The Outpost establishes an external BGP peering session over the service link VLAN using the following process:

  1. Each Outpost network device uses the ASN to establish a BGP peering session with its connected local network device.

  2. Outpost network devices advertise the /26 CIDR range as two /27 CIDR blocks to support link and device failures.

  3. The subnet is used for connectivity from the Outpost to the AWS Region.

The service link infrastructure subnet is a /26 CIDR range that you provide during the pre-installation process. The service link range is used by the Outpost infrastructure to establish connectivity to the Region through the service link. The service link subnet is the Outpost source, which initiates the connectivity.

Outpost network devices advertise the /26 CIDR range as two /27 CIDR blocks to support link and device failures.

You must provide a service link BGP ASN and an infrastructure subnet CIDR (/26) for the Outpost. For each Outpost network device, provide the BGP peering IP address on the VLAN of the local network device and the BGP ASN of the local network device.

If you have a multiple rack deployment, you must have one /26 subnet per rack.

Local gateway BGP connectivity

The Outpost establishes an external BGP peering from each Outpost network device to a local network device for connectivity to the local gateway. It uses a private Autonomous System Number (ASN) that you assign in order to establish the external BGP sessions. Each Outpost network device has a single external BGP peering to a local network device using its local gateway VLAN.

The Outpost establishes an external BGP peering session over the local gateway VLAN between each Outpost network device and it's connected customer local network device. The peering session is established between the /30 or /31 IPs that you provided when you set up network connectivity and uses point-to-point connectivity between the Outpost network devices and customer local network devices. For more information, see Network layer connectivity.

Each BGP session uses the private ASN on the Outpost network device side, and an ASN that you choose on the customer local network device side. AWS provides the attributes as part of the pre-installation process.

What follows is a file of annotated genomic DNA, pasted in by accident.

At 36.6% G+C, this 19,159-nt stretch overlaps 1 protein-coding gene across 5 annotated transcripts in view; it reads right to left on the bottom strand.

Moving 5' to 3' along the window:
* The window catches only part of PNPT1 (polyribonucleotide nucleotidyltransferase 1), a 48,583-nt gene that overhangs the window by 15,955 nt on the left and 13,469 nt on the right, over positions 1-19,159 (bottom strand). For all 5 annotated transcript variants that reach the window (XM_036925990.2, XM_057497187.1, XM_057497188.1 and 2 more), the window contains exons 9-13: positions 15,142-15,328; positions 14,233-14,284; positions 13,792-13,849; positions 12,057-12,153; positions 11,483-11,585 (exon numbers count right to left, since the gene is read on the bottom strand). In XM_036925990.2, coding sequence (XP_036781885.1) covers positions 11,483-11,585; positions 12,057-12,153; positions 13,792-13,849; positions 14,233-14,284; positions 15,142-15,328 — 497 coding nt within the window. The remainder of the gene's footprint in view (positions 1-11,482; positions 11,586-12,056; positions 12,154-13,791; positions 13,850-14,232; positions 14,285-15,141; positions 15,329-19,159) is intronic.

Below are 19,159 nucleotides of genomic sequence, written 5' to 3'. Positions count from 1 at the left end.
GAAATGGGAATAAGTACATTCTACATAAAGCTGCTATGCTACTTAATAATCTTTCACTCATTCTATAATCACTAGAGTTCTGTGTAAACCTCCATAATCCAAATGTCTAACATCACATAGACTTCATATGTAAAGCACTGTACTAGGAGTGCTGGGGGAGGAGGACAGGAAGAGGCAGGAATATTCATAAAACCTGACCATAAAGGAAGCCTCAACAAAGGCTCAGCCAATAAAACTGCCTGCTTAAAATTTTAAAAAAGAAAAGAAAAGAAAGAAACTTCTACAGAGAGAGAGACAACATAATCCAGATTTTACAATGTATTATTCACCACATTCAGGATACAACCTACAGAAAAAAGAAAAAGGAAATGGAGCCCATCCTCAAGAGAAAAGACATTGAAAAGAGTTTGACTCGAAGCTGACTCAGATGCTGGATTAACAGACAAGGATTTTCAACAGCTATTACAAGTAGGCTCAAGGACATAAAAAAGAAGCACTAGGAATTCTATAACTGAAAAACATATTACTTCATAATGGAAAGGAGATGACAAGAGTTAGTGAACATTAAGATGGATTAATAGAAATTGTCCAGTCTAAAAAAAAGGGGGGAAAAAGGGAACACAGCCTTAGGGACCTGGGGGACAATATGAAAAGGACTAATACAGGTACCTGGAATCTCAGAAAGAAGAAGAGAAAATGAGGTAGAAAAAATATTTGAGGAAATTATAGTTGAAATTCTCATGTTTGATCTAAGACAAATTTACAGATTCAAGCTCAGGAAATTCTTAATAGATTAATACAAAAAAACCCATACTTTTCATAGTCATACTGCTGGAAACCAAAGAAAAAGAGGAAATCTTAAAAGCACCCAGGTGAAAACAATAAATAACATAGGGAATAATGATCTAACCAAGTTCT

Consider the scenario where you have an Outpost with two Outpost network devices connected by a service link VLAN to two customer local network devices. You configure the following local gateway and customer local network device BGP ASN attributes for each service link:

  • AWS provides the local gateway BGP ASN. The valid values are 64512-65535.

  • You provide the customer owned CIDR that gets advertised.

  • You provide the customer local network device 1 local gateway BGP peer IP address.

  • You provide the customer local network device 1 local gateway BGP peer ASN. The valid values are 0-65535. For more information, see RFC4893.

  • You provide the customer local network device 2 local gateway BGP peer IP address.

  • You provide the customer local network device 2 local gateway BGP peer ASN. The valid values are 0-65535. For more information, see RFC4893.


          Local gateway BGP advertisement

Local gateway customer-owned IP subnet advertisement

During the pre-installation process, AWS creates an address pool, known as a customer-owned IP address pool. It is created based on information that you provide about your on-premises network. You can create Elastic IP addresses from this pool, and then assign the addresses to resources on your Outpost, such as EC2 instances.

The local gateway translates the Elastic IP address to an address in the customer-owned pool. The local gateway advertises the translated address to your on-premises network, and any other network that communicates with the Outpost. The addresses are advertised on both local gateway BGP sessions to the local network devices.

Consider the scenario where you have an Outpost with two Outpost network devices connected by a service link VLAN to two customer local network devices. The following is configured:

  • A VPC with a CIDR block 10.0.0.0/16.

  • A subnet in the VPC with a CIDR block 10.0.3.0/24.

  • An EC2 instance in the subnet with a private IP address 10.0.3.112.

  • A customer-owned IP pool (10.1.0.0/26).

  • An Elastic IP address association that associates 10.0.3.112 to 10.1.0.2.

  • A local gateway that uses BGP to advertise 10.1.0.0/26 to the on-premises network through the local devices.

  • Communication between your Outpost and on-premises network will use the COIP Elastic IPs to address instances in the Outpost, the VPC CIDR range is not used.


          Local gateway subnet advertisement